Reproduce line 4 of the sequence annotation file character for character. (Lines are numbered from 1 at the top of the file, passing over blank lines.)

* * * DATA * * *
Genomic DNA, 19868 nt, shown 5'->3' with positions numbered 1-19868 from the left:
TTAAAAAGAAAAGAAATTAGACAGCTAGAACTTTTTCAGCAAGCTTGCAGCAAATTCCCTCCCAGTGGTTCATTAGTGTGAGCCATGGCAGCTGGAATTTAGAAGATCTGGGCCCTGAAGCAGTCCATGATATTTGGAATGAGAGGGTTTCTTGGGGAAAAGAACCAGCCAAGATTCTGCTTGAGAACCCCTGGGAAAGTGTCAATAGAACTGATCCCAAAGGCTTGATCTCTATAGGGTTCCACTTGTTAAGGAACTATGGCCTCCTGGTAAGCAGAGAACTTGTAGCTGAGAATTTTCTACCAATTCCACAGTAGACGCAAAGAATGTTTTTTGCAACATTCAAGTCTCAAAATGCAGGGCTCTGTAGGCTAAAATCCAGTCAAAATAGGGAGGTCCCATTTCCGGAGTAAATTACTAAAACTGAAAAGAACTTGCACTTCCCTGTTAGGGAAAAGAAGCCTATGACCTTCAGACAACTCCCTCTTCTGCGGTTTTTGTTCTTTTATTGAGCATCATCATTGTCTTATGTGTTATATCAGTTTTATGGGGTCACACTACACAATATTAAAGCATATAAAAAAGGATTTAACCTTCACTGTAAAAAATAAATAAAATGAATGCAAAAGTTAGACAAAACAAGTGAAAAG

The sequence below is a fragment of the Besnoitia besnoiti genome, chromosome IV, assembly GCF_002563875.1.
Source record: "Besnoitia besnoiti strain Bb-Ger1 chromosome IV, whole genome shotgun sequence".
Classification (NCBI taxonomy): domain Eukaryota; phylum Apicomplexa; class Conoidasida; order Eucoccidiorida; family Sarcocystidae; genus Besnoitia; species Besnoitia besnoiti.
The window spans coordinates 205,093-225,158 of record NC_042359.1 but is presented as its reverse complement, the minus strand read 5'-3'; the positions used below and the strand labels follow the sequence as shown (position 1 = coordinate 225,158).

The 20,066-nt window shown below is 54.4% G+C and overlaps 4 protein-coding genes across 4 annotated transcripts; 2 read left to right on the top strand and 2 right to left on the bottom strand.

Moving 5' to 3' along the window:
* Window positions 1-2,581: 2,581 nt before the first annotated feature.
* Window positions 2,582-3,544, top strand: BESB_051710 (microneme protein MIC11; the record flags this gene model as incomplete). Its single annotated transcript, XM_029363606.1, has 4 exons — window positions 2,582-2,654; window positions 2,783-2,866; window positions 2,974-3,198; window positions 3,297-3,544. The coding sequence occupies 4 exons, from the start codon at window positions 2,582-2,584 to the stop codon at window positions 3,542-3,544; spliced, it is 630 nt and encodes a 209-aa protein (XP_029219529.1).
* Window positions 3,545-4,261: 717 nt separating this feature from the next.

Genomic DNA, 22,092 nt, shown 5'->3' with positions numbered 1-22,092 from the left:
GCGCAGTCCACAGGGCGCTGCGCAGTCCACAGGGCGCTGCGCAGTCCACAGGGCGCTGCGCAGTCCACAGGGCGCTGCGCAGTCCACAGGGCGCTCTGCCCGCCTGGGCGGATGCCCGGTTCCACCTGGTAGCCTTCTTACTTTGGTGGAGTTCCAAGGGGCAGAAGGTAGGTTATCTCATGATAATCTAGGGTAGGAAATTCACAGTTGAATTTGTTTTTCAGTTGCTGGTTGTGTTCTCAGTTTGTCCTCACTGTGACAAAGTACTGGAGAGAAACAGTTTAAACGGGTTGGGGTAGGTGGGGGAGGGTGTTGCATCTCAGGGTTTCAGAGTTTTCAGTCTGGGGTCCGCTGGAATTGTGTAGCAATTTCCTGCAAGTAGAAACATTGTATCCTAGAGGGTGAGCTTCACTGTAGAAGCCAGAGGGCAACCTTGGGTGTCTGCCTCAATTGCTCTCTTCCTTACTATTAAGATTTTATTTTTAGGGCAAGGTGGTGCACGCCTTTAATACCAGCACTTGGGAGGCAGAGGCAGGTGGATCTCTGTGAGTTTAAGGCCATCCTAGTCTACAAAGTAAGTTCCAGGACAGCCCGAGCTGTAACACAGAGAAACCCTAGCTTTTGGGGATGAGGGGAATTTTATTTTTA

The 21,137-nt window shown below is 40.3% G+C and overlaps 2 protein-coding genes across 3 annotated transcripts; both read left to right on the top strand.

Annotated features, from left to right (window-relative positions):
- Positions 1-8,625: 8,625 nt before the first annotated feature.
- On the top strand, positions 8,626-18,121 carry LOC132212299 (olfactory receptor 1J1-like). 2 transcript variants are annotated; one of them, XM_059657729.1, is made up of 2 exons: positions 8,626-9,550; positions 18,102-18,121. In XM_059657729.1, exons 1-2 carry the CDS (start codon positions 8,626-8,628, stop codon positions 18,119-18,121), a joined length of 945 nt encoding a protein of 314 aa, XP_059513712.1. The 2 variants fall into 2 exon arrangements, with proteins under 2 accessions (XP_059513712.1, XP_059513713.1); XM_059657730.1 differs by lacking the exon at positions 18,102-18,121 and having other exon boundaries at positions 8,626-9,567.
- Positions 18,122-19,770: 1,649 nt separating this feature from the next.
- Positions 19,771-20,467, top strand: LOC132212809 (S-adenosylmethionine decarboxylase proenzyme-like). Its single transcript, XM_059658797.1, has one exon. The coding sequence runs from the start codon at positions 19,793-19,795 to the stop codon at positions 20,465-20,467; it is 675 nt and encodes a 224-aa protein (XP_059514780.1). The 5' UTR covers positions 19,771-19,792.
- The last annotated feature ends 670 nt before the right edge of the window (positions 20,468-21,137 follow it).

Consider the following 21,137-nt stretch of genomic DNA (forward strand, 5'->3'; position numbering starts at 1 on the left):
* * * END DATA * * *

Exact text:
Source record: "Besnoitia besnoiti strain Bb-Ger1 chromosome IV, whole genome shotgun sequence".